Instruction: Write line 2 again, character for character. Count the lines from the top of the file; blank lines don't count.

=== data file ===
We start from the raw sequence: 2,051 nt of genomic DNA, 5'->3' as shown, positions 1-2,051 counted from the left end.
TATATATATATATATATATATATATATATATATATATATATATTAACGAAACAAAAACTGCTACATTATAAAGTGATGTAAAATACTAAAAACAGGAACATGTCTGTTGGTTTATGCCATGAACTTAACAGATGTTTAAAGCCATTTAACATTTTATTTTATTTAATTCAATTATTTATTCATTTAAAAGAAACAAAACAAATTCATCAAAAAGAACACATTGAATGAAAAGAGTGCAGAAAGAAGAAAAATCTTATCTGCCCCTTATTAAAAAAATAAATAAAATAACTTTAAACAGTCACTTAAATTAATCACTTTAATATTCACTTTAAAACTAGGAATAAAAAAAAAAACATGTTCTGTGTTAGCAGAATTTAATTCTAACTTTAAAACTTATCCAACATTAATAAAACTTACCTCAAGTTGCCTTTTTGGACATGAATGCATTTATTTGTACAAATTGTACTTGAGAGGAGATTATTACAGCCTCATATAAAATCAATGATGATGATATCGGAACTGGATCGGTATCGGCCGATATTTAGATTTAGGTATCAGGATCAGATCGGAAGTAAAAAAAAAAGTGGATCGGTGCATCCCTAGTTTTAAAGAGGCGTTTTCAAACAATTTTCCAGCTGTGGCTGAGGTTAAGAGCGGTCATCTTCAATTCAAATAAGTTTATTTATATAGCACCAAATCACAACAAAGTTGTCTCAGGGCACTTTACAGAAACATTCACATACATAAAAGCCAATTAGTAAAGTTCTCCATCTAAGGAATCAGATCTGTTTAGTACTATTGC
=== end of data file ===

TATATATATATATATATATATATATATATATATATATATATATTAACGAAACAAAAACTGCTACATTATAAAGTGATGTAAAATACTAAAAACAGGAACATGTCTGTTGGTTTATGCCATGAACTTAACAGATGTTTAAAGCCATTTAACATTTTATTTTATTTAATTCAATTATTTATTCATTTAAAAGAAACAAAACAAATTCATCAAAAAGAACACATTGAATGAAAAGAGTGCAGAAAGAAGAAAAATCTTATCTGCCCCTTATTAAAAAAATAAATAAAATAACTTTAAACAGTCACTTAAATTAATCACTTTAATATTCACTTTAAAACTAGGAATAAAAAAAAAAACATGTTCTGTGTTAGCAGAATTTAATTCTAACTTTAAAACTTATCCAACATTAATAAAACTTACCTCAAGTTGCCTTTTTGGACATGAATGCATTTATTTGTACAAATTGTACTTGAGAGGAGATTATTACAGCCTCATATAAAATCAATGATGATGATATCGGAACTGGATCGGTATCGGCCGATATTTAGATTTAGGTATCAGGATCAGATCGGAAGTAAAAAAAAAAGTGGATCGGTGCATCCCTAGTTTTAAAGAGGCGTTTTCAAACAATTTTCCAGCTGTGGCTGAGGTTAAGAGCGGTCATCTTCAATTCAAATAAGTTTATTTATATAGCACCAAATCACAACAAAGTTGTCTCAGGGCACTTTACAGAAACATTCACATACATAAAAGCCAATTAGTAAAGTTCTCCATCTAAGGAATCAGATCTGTTTAGTACTATTGC